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Submitted by George Elliott on Sat, 01/12/2013 - 9:06am.
This article has nothing to do with climate warming and long-term weather and climate trends, so don’t take this, nor any other short-term weather phenomena as some sort of climate and world shattering event. The planet is indeed warmer than it’s been in history, we can’t argue that, but the causes are many, and that’s not the subject of this article. So, rest easy. What I am discussing here is record cold. Record cold, you mean the warmth, right? No. As of this research and writing, during the period of January 8th-12th, 2013, record cold is gripping much of Asia, the Mideast, North Africa, and parts of Europe. As we in the Southeast bask in near record warmth, it’s not all balmy and flower-blooming in the Northern Hemisphere. (By the way, Australia, in the Southern Hemisphere where it’s summer, is having one of its hottest and driest summers ever.)
A fresh cold wave has brought snow, strong winds and temperature drops to different parts of China. Xinjiang Uygur Autonomous Region, Inner Mongolia Autonomous Region, north China and northeast China were the regions hardest hit. Rarely seen, heavy snow and strong winds hit Xinjiang Uygur Autonomous recently. As much as 3 inches of snow have since accumulated in this normally mild region in the northwest of Xinjiang. For that matter, China is having one of its coldest periods since 1985.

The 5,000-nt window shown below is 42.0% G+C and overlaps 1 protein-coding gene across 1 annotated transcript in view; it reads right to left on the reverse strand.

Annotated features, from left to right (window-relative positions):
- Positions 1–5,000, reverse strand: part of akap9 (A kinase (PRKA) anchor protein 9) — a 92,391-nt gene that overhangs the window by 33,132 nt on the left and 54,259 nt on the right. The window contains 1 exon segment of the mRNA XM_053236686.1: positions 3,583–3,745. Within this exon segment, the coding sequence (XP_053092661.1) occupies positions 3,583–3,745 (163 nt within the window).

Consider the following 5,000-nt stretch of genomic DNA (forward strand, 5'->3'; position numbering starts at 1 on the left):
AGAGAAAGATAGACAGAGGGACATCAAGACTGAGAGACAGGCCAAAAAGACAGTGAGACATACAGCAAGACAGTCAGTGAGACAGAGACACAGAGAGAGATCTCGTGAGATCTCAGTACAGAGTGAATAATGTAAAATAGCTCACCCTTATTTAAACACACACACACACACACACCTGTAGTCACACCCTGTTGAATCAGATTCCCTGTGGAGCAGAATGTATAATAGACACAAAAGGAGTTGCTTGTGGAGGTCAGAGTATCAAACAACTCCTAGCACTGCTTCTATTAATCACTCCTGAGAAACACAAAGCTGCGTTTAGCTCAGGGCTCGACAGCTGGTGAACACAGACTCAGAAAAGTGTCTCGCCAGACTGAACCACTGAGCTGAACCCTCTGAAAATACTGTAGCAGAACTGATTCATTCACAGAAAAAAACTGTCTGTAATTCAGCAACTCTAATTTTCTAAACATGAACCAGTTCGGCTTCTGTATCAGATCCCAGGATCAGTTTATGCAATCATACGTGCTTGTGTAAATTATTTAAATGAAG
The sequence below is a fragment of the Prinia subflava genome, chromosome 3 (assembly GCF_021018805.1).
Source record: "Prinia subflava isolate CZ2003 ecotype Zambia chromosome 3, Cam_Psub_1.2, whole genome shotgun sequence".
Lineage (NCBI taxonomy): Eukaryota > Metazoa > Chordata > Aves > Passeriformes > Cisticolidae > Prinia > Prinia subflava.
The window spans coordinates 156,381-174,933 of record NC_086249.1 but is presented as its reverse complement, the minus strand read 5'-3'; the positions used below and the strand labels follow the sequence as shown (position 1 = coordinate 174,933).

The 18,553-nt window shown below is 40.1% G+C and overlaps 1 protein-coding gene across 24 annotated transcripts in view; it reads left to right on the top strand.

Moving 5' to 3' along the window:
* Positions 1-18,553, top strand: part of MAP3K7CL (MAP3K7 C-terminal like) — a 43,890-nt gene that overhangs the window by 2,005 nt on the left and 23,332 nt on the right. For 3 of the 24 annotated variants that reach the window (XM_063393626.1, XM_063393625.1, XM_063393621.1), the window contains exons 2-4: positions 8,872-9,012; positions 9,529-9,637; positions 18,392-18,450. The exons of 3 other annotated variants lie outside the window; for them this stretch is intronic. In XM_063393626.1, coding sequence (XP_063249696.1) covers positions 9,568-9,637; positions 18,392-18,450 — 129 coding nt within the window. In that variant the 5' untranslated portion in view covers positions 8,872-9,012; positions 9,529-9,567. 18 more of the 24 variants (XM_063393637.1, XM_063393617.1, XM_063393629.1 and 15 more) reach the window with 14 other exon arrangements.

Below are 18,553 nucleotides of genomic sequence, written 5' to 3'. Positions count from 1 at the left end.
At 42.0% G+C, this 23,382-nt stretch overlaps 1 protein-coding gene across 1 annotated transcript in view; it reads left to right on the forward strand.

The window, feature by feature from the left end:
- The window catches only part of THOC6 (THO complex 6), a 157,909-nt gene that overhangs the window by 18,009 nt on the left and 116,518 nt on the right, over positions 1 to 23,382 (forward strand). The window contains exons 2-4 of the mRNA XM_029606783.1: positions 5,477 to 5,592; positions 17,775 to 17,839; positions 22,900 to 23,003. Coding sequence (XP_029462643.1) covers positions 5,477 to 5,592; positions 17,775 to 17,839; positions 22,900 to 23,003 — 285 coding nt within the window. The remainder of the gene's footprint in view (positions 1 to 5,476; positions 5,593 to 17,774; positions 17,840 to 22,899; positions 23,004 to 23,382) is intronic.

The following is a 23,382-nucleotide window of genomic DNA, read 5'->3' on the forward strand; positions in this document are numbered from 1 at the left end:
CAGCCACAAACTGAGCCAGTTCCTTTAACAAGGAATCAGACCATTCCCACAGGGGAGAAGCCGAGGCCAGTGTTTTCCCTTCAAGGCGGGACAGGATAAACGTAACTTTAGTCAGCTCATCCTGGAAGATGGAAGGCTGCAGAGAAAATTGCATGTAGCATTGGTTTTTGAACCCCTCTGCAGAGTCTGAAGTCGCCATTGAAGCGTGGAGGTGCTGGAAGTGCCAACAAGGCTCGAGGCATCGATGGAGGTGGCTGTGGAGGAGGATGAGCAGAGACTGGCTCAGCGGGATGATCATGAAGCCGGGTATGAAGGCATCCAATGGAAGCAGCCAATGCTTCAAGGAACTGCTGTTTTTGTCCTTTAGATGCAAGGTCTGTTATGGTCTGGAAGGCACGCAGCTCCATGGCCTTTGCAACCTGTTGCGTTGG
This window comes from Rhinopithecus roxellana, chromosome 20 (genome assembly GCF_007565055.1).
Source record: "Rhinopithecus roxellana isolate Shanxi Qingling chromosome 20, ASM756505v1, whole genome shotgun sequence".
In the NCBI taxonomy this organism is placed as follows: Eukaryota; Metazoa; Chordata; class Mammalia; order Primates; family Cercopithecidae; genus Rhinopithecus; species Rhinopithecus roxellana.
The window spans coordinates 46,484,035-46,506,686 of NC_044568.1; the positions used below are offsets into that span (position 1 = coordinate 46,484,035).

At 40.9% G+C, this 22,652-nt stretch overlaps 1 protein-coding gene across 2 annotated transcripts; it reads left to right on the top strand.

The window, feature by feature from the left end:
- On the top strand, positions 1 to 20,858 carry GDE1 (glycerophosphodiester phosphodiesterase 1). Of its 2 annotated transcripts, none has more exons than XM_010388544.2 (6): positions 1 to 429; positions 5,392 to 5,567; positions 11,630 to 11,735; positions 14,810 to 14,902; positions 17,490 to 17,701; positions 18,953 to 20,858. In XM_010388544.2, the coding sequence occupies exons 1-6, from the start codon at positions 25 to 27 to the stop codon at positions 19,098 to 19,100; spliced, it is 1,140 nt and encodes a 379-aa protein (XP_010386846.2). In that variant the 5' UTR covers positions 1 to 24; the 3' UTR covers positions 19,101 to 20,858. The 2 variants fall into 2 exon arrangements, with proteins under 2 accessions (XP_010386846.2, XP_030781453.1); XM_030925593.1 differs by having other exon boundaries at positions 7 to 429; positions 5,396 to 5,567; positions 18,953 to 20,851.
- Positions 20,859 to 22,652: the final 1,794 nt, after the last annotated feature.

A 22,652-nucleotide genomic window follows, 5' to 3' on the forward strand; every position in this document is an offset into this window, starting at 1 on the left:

In Inner Mongolia, temperatures dropped to nearly 40 degrees below zero lately.
Transportation has been impacted to a great extent, as well as agricultural products of the south, which has already accelerated inflation and lead to food shortages in areas. Hubei, Jiangsu and Anhui provinces have recently reported heavy snows, and near record cold temperatures are forcing strains on heating systems and health care.
In India, severe cold has already killed dozens of people. For that matter, the country's Supreme Court ordered states to provide adequate night shelters for the homeless during this severe cold winter outbreak, which began in December.
Heavy fog and a cold wind have disrupted life across northern India with sub-zero temperatures in Indian-administered Kashmir. The capital, Delhi, has seen record low temperatures near freezing, as well as frequent times of dense fog with the cold and dense air.
The cold wave that started the third week of December forced schools to close in the state of Bihar during the third week of December, and have since experienced intermittent closings this month. Record cold has reached into Afghanistan as well, putting extreme strain on a country that we all know has been rocked by years of violence.
Other areas of the region are also seeing record cold temperatures and heavy snow, with winter long from over.
In the meantime, we’ll cool down soon, but even then, the coldest air is likely to stay locked to our north. So for now (at least through the 21st or so), we’ll go from very warm, then back to more seasonable.
By: George Elliott